• • •
Finding • in my habitat has been difficult. •’s absence expresses itself through my displaced mind seeking •. This is the world in which I world myself and • together. The absence present in displacement and migration worlds us together.[ii] Absence of my cats, absence of my home, absence of my rice, absence of my shapes of door, absence of my mind expressing • in a world of familiar physical and imaginative bodies. Presence of my imagination of a new home, presence of another creature as my mate whom I love, presence of a new sky, new blue, new shapes of doors, new ways of speaking. • and I become a new way of listening and narrating.
Where are you? I was told I could probably find • around the mosses I spent time in: lands of water or oceans of solid organic matter layered on top of one another throughout thousands of years (Mitsch and Gosselink).[iii] I was told I could find you in damp and sunny places, this is neither a good season nor a good temperature as sun is scarce here now. • is sleeping in time and yet I am seeking • in a library. • finds me in here, the similarity of shapes and colors in my breakfast:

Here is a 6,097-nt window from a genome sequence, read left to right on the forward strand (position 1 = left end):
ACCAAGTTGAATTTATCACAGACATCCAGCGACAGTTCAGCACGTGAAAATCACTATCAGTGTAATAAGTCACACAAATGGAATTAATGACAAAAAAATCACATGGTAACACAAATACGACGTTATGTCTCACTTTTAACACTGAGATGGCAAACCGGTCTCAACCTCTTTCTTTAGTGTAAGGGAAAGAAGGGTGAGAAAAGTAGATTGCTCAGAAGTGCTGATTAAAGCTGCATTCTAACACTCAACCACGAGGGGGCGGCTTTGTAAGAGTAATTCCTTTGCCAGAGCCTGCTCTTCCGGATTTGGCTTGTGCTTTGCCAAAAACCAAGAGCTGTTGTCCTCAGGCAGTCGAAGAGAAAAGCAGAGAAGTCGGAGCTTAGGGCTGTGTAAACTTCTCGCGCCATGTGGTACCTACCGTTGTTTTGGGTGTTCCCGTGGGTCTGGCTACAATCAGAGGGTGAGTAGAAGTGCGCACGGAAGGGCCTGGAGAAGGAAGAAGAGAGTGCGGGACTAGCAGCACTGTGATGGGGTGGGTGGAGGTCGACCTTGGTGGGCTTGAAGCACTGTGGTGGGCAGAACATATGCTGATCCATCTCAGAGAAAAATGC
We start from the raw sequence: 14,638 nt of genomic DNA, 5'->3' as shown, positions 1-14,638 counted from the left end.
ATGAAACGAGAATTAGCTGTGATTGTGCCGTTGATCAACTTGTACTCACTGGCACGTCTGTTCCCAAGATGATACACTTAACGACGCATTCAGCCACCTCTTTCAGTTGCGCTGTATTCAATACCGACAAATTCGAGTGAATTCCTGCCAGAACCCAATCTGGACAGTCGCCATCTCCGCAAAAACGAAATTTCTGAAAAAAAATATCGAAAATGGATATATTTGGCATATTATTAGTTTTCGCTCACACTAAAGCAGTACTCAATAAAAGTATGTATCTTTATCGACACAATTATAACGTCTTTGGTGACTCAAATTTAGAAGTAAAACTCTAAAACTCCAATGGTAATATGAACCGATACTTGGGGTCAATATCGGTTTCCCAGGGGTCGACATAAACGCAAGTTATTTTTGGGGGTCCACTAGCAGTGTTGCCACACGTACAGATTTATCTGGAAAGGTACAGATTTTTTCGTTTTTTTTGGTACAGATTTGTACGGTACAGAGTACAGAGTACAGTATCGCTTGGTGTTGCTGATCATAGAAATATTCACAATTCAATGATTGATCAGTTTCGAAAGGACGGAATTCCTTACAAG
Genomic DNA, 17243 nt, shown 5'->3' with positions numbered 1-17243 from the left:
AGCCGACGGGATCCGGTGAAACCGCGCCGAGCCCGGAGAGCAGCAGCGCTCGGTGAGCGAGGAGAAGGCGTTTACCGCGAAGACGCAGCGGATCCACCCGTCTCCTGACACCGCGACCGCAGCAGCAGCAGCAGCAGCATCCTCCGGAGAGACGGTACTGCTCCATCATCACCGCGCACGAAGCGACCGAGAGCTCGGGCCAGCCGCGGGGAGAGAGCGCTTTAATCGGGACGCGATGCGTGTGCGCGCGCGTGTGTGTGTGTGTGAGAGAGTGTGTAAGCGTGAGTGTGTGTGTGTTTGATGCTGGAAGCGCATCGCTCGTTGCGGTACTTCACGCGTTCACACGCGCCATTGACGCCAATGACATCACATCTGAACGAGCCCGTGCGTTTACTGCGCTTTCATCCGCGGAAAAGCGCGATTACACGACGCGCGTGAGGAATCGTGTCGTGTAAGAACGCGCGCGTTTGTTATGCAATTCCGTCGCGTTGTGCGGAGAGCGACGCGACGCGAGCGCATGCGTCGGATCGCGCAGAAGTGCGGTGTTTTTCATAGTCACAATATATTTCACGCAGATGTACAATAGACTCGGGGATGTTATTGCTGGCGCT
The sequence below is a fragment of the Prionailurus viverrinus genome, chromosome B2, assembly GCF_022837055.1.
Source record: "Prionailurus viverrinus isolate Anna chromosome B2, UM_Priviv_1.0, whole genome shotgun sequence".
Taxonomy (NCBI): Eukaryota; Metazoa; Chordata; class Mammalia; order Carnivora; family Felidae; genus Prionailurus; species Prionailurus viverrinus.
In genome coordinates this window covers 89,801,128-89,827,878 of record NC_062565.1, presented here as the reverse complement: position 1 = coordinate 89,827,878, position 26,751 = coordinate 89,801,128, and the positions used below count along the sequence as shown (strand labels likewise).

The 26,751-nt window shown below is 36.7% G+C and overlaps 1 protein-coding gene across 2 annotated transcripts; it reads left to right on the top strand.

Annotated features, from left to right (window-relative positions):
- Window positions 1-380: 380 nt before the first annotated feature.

Figure 1-2: Breakfast on 23rd March 2019, Main Library, George Square, Edinburgh
Figure 3: Drosera rotundifolia
I find • in the main library:
Figure 4: Cipher Manuscript (Voynich Manuscript)
The ‘bubble world’[iv] (Tsing 156) of •, called by humans, is Drosera or Sundew. I like Sundew more: ‘The Dewe of the Sonne’ (‘Sundews’). An expression used to connect dew[v] with the sun[vi]. They used me, they drew me, they loved me[vii] (Enquist) and I became present. The presence of the others made me reach my sensors of attention into the air, and the limitations of my attention glitter in your eyes beneath the sun (Darwin 1-14).